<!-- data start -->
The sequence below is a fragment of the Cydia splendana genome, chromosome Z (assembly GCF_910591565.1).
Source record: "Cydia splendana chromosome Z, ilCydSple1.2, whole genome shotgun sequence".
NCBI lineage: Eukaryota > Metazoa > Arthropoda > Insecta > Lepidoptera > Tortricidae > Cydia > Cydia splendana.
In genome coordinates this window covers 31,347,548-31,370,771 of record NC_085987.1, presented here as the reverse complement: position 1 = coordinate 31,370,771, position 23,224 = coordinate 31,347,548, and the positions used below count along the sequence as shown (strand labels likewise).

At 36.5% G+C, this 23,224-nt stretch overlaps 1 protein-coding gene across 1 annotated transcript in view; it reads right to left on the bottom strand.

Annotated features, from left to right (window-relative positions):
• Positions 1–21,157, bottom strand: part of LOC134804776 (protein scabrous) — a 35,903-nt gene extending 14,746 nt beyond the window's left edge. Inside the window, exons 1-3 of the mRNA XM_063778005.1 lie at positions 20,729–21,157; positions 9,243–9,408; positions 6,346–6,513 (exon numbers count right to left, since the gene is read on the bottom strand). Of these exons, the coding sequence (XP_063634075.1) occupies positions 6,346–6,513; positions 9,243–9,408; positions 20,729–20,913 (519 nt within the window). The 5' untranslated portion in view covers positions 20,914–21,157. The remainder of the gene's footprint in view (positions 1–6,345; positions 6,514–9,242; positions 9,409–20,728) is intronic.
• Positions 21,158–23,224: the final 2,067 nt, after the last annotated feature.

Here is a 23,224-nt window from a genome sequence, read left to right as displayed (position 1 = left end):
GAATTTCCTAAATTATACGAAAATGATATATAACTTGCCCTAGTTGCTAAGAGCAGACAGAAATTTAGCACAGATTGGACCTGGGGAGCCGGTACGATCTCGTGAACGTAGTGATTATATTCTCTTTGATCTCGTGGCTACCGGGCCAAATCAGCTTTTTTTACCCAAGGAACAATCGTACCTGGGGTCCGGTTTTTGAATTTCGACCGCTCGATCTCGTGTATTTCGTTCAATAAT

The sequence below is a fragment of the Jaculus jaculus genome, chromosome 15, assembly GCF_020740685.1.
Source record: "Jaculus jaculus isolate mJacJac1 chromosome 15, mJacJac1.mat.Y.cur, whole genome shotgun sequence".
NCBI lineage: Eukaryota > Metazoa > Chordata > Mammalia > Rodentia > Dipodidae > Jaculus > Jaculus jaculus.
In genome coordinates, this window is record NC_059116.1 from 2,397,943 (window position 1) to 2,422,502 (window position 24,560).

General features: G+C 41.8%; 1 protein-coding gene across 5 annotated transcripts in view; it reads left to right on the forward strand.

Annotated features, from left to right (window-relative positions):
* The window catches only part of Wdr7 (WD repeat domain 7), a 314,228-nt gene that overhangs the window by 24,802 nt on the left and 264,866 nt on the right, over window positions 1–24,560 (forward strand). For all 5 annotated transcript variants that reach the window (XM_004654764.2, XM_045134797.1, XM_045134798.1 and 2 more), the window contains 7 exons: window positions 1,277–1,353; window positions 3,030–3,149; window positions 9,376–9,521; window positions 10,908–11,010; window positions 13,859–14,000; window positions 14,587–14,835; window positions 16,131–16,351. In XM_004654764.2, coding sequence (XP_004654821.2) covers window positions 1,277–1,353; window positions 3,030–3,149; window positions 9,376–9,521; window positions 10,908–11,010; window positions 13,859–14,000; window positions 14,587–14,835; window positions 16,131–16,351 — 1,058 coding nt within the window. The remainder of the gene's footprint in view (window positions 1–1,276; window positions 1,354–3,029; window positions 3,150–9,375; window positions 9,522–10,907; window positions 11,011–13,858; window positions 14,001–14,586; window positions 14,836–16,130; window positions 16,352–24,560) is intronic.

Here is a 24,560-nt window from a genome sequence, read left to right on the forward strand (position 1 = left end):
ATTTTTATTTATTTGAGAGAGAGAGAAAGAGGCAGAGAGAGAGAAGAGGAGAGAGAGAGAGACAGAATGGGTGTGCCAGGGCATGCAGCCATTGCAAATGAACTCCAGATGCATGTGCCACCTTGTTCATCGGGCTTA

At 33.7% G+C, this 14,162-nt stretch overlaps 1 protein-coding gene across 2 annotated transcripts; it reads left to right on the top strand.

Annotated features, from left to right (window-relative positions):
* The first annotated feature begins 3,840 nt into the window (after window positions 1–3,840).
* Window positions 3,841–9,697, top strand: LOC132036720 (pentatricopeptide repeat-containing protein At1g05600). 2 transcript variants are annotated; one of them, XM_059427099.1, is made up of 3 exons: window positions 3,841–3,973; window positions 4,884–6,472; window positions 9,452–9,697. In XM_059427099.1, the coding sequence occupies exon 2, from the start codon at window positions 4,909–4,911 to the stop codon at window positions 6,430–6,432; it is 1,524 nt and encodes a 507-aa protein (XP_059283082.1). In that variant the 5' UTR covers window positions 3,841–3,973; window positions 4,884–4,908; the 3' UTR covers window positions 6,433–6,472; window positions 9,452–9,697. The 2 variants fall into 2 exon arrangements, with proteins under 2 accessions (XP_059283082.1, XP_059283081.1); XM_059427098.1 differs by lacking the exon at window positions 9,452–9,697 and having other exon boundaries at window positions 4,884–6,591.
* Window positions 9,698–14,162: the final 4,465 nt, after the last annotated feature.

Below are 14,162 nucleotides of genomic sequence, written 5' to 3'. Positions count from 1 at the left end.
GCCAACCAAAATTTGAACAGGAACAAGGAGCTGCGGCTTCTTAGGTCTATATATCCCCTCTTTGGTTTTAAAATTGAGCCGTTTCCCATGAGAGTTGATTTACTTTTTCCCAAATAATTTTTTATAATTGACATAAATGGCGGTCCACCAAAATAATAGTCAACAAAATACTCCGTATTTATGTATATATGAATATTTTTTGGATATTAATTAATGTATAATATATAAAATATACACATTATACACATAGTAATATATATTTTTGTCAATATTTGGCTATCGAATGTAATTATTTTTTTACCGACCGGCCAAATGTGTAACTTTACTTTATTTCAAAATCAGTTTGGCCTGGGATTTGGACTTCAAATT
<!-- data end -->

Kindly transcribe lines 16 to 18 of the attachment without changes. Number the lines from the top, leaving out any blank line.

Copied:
Annotated features, from left to right (window-relative positions):
* The window catches only part of Wdr7 (WD repeat domain 7), a 314,228-nt gene that overhangs the window by 24,802 nt on the left and 264,866 nt on the right, over window positions 1–24,560 (forward strand). For all 5 annotated transcript variants that reach the window (XM_004654764.2, XM_045134797.1, XM_045134798.1 and 2 more), the window contains 7 exons: window positions 1,277–1,353; window positions 3,030–3,149; window positions 9,376–9,521; window positions 10,908–11,010; window positions 13,859–14,000; window positions 14,587–14,835; window positions 16,131–16,351. In XM_004654764.2, coding sequence (XP_004654821.2) covers window positions 1,277–1,353; window positions 3,030–3,149; window positions 9,376–9,521; window positions 10,908–11,010; window positions 13,859–14,000; window positions 14,587–14,835; window positions 16,131–16,351 — 1,058 coding nt within the window. The remainder of the gene's footprint in view (window positions 1–1,276; window positions 1,354–3,029; window positions 3,150–9,375; window positions 9,522–10,907; window positions 11,011–13,858; window positions 14,001–14,586; window positions 14,836–16,130; window positions 16,352–24,560) is intronic.

Here is a 24,560-nt window from a genome sequence, read left to right on the forward strand (position 1 = left end):